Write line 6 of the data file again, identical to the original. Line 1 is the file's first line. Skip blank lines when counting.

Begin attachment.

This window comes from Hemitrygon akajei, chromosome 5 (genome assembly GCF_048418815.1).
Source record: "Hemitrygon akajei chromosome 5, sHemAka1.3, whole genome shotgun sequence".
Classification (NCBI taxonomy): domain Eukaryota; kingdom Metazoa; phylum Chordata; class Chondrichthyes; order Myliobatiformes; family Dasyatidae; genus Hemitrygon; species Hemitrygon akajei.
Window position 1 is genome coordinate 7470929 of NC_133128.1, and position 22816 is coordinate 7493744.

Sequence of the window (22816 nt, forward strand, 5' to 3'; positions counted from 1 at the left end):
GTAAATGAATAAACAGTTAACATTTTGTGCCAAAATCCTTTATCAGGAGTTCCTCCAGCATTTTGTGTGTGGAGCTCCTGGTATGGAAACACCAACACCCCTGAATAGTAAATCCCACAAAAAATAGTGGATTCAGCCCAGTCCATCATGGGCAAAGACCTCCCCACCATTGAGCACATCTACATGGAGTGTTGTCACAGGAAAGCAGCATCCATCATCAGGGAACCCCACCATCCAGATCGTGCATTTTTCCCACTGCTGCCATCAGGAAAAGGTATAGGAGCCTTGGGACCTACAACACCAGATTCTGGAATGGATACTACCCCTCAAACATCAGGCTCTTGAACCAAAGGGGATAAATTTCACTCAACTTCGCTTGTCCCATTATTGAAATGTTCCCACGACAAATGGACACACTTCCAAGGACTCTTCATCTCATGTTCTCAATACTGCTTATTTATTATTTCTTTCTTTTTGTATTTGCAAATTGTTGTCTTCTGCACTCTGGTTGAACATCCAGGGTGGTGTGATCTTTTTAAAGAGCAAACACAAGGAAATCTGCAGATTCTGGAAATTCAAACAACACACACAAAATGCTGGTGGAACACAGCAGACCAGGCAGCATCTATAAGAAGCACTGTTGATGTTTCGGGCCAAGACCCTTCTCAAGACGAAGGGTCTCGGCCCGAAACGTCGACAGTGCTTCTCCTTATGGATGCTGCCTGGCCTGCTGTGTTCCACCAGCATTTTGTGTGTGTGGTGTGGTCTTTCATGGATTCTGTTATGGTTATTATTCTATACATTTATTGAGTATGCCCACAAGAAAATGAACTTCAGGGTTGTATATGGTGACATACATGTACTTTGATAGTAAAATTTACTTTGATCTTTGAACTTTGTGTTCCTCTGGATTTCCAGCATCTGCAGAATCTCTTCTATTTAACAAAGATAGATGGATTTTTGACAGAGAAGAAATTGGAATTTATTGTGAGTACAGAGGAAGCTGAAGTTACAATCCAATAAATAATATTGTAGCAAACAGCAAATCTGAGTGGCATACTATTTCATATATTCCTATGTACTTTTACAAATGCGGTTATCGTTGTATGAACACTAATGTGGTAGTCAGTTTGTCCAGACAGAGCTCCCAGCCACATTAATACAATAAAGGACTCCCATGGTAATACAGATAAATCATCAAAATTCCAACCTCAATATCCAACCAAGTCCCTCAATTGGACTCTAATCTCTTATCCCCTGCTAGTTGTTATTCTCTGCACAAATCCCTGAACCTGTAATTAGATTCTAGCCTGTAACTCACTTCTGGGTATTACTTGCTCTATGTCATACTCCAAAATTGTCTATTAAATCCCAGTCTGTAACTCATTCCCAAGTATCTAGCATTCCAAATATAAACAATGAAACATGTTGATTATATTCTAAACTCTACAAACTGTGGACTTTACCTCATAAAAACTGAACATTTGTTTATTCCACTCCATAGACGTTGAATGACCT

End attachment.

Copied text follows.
GTAAATGAATAAACAGTTAACATTTTGTGCCAAAATCCTTTATCAGGAGTTCCTCCAGCATTTTGTGTGTGGAGCTCCTGGTATGGAAACACCAACACCCCTGAATAGTAAATCCCACAAAAAATAGTGGATTCAGCCCAGTCCATCATGGGCAAAGACCTCCCCACCATTGAGCACATCTACATGGAGTGTTGTCACAGGAAAGCAGCATCCATCATCAGGGAACCCCACCATCCAGATCGTGCATTTTTCCCACTGCTGCCATCAGGAAAAGGTATAGGAGCCTTGGGACCTACAACACCAGATTCTGGAATGGATACTACCCCTCAAACATCAGGCTCTTGAACCAAAGGGGATAAATTTCACTCAACTTCGCTTGTCCCATTATTGAAATGTTCCCACGACAAATGGACACACTTCCAAGGACTCTTCATCTCATGTTCTCAATACTGCTTATTTATTATTTCTTTCTTTTTGTATTTGCAAATTGTTGTCTTCTGCACTCTGGTTGAACATCCAGGGTGGTGTGATCTTTTTAAAGAGCAAACACAAGGAAATCTGCAGATTCTGGAAATTCAAACAACACACACAAAATGCTGGTGGAACACAGCAGACCAGGCAGCATCTATAAGAAGCACTGTTGATGTTTCGGGCCAAGACCCTTCTCAAGACGAAGGGTCTCGGCCCGAAACGTCGACAGTGCTTCTCCTTATGGATGCTGCCTGGCCTGCTGTGTTCCACCAGCATTTTGTGTGTGTGGTGTGGTCTTTCATGGATTCTGTTATGGTTATTATTCTATACATTTATTGAGTATGCCCACAAGAAAATGAACTTCAGGGTTGTATATGGTGACATACATGTACTTTGATAGTAAAATTTACTTTGATCTTTGAACTTTGTGTTCCTCTGGATTTCCAGCATCTGCAGAATCTCTTCTATTTAACAAAGATAGATGGATTTTTGACAGAGAAGAAATTGGAATTTATTGTGAGTACAGAGGAAGCTGAAGTTACAATCCAATAAATAATATTGTAGCAAACAGCAAATCTGAGTGGCATACTATTTCATATATTCCTATGTACTTTTACAAATGCGGTTATCGTTGTATGAACACTAATGTGGTAGTCAGTTTGTCCAGACAGAGCTCCCAGCCACATTAATACAATAAAGGACTCCCATGGTAATACAGATAAATCATCAAAATTCCAACCTCAATATCCAACCAAGTCCCTCAATTGGACTCTAATCTCTTATCCCCTGCTAGTTGTTATTCTCTGCACAAATCCCTGAACCTGTAATTAGATTCTAGCCTGTAACTCACTTCTGGGTATTACTTGCTCTATGTCATACTCCAAAATTGTCTATTAAATCCCAGTCTGTAACTCATTCCCAAGTATCTAGCATTCCAAATATAAACAATGAAACATGTTGATTATATTCTAAACTCTACAAACTGTGGACTTTACCTCATAAAAACTGAACATTTGTTTATTCCACTCCATAGACGTTGAATGACCT